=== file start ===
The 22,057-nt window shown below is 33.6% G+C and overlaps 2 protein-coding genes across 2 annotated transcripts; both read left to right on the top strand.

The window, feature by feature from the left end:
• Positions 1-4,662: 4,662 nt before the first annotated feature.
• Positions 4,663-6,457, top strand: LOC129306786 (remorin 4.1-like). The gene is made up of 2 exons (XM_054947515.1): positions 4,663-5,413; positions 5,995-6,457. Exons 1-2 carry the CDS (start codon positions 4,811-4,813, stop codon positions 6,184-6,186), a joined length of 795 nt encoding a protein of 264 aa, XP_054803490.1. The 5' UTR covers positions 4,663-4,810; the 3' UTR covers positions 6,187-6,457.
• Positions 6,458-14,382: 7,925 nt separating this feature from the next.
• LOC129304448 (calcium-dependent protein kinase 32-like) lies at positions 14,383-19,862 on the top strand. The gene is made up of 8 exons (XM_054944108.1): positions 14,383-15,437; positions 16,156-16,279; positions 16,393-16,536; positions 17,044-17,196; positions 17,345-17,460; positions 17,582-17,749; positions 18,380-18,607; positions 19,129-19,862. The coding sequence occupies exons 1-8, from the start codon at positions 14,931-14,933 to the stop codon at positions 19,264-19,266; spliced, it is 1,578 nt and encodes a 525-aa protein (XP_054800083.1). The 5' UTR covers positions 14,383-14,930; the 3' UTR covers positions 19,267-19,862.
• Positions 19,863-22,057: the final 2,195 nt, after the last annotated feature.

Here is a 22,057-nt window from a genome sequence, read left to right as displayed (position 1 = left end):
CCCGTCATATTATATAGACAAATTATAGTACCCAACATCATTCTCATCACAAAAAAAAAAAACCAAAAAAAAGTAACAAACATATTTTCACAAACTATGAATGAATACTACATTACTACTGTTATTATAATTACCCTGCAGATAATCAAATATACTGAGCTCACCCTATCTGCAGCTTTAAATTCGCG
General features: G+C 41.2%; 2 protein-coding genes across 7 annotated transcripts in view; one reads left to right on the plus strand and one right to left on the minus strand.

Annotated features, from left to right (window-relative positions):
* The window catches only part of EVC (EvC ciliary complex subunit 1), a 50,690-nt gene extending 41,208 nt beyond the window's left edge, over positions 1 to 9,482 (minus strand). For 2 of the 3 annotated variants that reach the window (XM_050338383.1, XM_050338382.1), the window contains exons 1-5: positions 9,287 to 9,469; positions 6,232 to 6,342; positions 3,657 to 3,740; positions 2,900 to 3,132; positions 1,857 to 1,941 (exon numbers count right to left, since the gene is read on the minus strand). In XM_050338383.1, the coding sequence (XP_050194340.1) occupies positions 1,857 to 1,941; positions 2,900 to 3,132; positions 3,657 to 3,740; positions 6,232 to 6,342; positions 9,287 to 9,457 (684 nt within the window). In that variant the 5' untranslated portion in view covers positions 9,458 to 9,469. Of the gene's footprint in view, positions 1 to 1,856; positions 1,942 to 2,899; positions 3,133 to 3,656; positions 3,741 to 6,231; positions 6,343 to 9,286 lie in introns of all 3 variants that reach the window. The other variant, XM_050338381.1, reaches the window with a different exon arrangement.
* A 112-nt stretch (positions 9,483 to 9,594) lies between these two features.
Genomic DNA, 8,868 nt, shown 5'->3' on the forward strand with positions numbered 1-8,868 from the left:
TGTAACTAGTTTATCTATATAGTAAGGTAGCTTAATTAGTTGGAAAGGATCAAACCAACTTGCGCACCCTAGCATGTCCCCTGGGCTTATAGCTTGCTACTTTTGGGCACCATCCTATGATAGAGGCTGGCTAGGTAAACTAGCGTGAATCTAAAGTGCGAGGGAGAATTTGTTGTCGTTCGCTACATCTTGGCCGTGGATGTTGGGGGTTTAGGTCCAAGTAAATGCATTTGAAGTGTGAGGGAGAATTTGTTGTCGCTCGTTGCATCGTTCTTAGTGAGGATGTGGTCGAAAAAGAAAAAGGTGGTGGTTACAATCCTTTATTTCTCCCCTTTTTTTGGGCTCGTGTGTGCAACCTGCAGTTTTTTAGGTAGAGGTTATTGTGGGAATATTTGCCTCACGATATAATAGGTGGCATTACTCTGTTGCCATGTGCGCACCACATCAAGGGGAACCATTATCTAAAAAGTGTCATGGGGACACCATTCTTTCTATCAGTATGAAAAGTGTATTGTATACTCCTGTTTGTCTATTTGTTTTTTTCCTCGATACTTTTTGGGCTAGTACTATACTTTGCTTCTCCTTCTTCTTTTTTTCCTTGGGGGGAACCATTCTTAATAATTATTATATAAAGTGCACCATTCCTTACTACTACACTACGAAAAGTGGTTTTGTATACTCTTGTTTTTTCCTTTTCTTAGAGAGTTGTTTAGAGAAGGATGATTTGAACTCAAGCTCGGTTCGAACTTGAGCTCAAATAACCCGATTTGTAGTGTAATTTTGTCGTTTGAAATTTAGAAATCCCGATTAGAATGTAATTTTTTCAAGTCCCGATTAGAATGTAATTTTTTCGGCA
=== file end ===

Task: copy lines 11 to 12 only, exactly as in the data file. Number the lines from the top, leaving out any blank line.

Annotated features, from left to right (window-relative positions):
* The window catches only part of EVC (EvC ciliary complex subunit 1), a 50,690-nt gene extending 41,208 nt beyond the window's left edge, over positions 1 to 9,482 (minus strand). For 2 of the 3 annotated variants that reach the window (XM_050338383.1, XM_050338382.1), the window contains exons 1-5: positions 9,287 to 9,469; positions 6,232 to 6,342; positions 3,657 to 3,740; positions 2,900 to 3,132; positions 1,857 to 1,941 (exon numbers count right to left, since the gene is read on the minus strand). In XM_050338383.1, the coding sequence (XP_050194340.1) occupies positions 1,857 to 1,941; positions 2,900 to 3,132; positions 3,657 to 3,740; positions 6,232 to 6,342; positions 9,287 to 9,457 (684 nt within the window). In that variant the 5' untranslated portion in view covers positions 9,458 to 9,469. Of the gene's footprint in view, positions 1 to 1,856; positions 1,942 to 2,899; positions 3,133 to 3,656; positions 3,741 to 6,231; positions 6,343 to 9,286 lie in introns of all 3 variants that reach the window. The other variant, XM_050338381.1, reaches the window with a different exon arrangement.